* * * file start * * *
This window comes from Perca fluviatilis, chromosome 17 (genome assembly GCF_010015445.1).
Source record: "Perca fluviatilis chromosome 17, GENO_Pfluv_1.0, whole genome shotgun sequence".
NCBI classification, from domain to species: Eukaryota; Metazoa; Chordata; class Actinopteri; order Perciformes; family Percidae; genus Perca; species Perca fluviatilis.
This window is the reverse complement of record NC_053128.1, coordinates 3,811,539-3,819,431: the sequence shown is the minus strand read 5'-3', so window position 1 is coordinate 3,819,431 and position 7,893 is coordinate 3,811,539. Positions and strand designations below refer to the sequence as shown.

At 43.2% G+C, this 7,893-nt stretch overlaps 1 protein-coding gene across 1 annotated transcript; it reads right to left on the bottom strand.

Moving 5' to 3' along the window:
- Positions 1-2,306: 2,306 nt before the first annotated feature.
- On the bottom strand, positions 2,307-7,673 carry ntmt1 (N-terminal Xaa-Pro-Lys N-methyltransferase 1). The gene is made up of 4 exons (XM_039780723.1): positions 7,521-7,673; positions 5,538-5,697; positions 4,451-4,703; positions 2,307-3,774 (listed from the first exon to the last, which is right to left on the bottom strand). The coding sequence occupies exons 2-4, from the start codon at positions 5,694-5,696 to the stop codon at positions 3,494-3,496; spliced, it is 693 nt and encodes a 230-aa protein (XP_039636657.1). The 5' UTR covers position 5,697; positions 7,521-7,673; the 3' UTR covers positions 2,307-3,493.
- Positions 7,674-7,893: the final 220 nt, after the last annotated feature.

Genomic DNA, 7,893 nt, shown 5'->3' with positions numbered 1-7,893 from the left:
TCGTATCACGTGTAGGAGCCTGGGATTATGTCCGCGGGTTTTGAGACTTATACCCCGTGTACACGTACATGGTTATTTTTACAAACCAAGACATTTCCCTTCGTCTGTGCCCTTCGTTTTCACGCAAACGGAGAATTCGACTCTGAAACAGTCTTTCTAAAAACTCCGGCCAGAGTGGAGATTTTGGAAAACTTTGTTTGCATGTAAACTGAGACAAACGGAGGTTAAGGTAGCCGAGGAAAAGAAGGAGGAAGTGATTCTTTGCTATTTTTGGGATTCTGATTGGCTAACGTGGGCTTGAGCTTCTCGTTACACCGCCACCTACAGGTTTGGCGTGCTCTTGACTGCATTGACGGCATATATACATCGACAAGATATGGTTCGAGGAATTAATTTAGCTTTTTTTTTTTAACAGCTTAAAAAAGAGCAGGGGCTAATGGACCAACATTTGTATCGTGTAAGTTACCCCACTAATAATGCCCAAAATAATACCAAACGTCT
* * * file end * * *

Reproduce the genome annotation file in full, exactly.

This window comes from Perca fluviatilis, chromosome 17 (genome assembly GCF_010015445.1).
Source record: "Perca fluviatilis chromosome 17, GENO_Pfluv_1.0, whole genome shotgun sequence".
NCBI classification, from domain to species: Eukaryota; Metazoa; Chordata; class Actinopteri; order Perciformes; family Percidae; genus Perca; species Perca fluviatilis.
This window is the reverse complement of record NC_053128.1, coordinates 3,811,539-3,819,431: the sequence shown is the minus strand read 5'-3', so window position 1 is coordinate 3,819,431 and position 7,893 is coordinate 3,811,539. Positions and strand designations below refer to the sequence as shown.

At 43.2% G+C, this 7,893-nt stretch overlaps 1 protein-coding gene across 1 annotated transcript; it reads right to left on the bottom strand.

Moving 5' to 3' along the window:
- Positions 1-2,306: 2,306 nt before the first annotated feature.
- On the bottom strand, positions 2,307-7,673 carry ntmt1 (N-terminal Xaa-Pro-Lys N-methyltransferase 1). The gene is made up of 4 exons (XM_039780723.1): positions 7,521-7,673; positions 5,538-5,697; positions 4,451-4,703; positions 2,307-3,774 (listed from the first exon to the last, which is right to left on the bottom strand). The coding sequence occupies exons 2-4, from the start codon at positions 5,694-5,696 to the stop codon at positions 3,494-3,496; spliced, it is 693 nt and encodes a 230-aa protein (XP_039636657.1). The 5' UTR covers position 5,697; positions 7,521-7,673; the 3' UTR covers positions 2,307-3,493.
- Positions 7,674-7,893: the final 220 nt, after the last annotated feature.

Genomic DNA, 7,893 nt, shown 5'->3' with positions numbered 1-7,893 from the left:
TCGTATCACGTGTAGGAGCCTGGGATTATGTCCGCGGGTTTTGAGACTTATACCCCGTGTACACGTACATGGTTATTTTTACAAACCAAGACATTTCCCTTCGTCTGTGCCCTTCGTTTTCACGCAAACGGAGAATTCGACTCTGAAACAGTCTTTCTAAAAACTCCGGCCAGAGTGGAGATTTTGGAAAACTTTGTTTGCATGTAAACTGAGACAAACGGAGGTTAAGGTAGCCGAGGAAAAGAAGGAGGAAGTGATTCTTTGCTATTTTTGGGATTCTGATTGGCTAACGTGGGCTTGAGCTTCTCGTTACACCGCCACCTACAGGTTTGGCGTGCTCTTGACTGCATTGACGGCATATATACATCGACAAGATATGGTTCGAGGAATTAATTTAGCTTTTTTTTTTTAACAGCTTAAAAAAGAGCAGGGGCTAATGGACCAACATTTGTATCGTGTAAGTTACCCCACTAATAATGCCCAAAATAATACCAAACGTCT